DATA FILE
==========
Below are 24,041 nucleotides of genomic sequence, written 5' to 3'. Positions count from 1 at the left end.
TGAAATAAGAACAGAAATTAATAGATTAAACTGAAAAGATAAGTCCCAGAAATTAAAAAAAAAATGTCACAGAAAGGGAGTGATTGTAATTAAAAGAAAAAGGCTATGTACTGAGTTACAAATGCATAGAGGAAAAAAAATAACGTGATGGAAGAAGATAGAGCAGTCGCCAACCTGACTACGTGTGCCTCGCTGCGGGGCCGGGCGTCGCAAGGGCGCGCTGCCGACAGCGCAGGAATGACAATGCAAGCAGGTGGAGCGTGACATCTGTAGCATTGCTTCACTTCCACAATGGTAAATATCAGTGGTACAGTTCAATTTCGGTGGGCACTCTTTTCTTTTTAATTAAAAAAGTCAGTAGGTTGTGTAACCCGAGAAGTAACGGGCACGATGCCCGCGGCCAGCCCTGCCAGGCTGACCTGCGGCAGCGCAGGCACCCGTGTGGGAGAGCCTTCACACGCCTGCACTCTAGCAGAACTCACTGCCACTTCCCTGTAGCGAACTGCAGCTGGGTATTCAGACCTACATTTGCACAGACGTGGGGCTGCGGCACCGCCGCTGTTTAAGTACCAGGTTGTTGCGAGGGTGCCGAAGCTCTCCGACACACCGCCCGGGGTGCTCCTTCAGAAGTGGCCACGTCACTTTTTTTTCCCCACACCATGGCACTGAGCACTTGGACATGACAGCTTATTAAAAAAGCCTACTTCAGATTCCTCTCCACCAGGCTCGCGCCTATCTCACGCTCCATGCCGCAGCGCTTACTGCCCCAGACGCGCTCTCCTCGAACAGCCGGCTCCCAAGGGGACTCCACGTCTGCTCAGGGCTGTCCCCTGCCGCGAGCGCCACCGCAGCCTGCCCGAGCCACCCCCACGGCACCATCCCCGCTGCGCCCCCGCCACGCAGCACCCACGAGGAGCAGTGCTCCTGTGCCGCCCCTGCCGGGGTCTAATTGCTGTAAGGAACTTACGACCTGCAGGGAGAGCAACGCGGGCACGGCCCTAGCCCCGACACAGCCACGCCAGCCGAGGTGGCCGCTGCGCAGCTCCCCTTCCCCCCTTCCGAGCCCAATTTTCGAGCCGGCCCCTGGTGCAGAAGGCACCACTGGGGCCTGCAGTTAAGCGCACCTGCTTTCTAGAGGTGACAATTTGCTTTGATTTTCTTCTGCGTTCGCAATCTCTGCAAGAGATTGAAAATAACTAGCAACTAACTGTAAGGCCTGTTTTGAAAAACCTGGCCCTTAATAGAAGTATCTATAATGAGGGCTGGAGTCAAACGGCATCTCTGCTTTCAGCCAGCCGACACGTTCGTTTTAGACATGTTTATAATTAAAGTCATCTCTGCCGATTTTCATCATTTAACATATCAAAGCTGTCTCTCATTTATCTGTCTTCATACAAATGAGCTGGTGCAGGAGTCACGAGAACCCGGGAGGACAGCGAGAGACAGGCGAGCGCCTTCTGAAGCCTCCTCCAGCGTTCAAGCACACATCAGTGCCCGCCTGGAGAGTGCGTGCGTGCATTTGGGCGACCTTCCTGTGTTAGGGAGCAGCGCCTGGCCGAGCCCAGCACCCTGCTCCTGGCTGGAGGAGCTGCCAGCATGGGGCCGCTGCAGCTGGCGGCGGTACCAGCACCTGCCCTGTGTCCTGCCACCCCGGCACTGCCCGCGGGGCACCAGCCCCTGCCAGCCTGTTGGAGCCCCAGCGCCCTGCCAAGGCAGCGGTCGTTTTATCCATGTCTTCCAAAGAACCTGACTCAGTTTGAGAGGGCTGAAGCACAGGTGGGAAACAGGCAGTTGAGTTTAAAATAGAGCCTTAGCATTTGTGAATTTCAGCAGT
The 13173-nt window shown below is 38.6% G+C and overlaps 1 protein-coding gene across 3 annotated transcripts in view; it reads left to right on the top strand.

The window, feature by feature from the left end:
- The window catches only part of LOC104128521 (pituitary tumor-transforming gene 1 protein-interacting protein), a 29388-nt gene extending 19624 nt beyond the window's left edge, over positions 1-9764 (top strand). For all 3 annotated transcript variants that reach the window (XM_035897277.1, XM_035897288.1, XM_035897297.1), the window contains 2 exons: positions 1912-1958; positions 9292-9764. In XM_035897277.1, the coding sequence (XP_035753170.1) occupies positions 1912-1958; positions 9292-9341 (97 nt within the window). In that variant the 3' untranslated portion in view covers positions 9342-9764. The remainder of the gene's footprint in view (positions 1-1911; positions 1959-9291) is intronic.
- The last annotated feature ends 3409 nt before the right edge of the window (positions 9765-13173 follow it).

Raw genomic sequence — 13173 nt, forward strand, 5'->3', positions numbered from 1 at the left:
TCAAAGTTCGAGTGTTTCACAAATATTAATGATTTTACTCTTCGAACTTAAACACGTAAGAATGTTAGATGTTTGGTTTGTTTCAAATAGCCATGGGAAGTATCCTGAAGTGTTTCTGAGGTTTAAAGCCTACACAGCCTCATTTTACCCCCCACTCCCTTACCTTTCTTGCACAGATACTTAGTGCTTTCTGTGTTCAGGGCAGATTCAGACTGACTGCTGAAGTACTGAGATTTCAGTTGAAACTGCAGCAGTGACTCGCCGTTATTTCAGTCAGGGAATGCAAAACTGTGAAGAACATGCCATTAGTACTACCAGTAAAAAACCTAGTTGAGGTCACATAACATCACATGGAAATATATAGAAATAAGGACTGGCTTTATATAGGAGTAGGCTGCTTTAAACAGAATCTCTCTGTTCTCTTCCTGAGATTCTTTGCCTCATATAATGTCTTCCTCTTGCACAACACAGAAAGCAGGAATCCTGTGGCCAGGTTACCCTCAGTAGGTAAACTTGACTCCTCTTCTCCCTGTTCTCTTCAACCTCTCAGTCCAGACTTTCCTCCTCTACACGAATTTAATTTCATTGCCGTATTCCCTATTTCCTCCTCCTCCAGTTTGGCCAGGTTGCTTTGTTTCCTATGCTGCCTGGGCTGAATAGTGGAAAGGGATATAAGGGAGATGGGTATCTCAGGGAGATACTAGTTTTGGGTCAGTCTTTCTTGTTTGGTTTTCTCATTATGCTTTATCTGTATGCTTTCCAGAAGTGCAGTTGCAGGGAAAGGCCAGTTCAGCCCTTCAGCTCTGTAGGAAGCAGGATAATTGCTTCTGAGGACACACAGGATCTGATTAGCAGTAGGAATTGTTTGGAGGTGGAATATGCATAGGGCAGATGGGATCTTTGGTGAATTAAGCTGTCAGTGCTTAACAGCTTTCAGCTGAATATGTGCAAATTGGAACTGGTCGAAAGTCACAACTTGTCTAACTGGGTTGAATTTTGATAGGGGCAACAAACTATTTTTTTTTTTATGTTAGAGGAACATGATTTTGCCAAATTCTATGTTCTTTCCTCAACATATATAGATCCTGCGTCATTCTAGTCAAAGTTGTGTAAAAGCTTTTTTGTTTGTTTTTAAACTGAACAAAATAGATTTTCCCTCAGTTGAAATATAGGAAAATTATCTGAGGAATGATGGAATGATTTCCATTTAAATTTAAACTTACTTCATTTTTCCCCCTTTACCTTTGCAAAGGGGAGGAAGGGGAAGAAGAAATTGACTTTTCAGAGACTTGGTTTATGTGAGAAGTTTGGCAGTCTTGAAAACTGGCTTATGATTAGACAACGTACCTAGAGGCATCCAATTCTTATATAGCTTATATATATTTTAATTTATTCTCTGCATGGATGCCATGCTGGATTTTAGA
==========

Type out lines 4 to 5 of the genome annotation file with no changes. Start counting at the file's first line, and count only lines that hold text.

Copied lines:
The window, feature by feature from the left end:
- The window catches only part of LOC104128521 (pituitary tumor-transforming gene 1 protein-interacting protein), a 29388-nt gene extending 19624 nt beyond the window's left edge, over positions 1-9764 (top strand). For all 3 annotated transcript variants that reach the window (XM_035897277.1, XM_035897288.1, XM_035897297.1), the window contains 2 exons: positions 1912-1958; positions 9292-9764. In XM_035897277.1, the coding sequence (XP_035753170.1) occupies positions 1912-1958; positions 9292-9341 (97 nt within the window). In that variant the 3' untranslated portion in view covers positions 9342-9764. The remainder of the gene's footprint in view (positions 1-1911; positions 1959-9291) is intronic.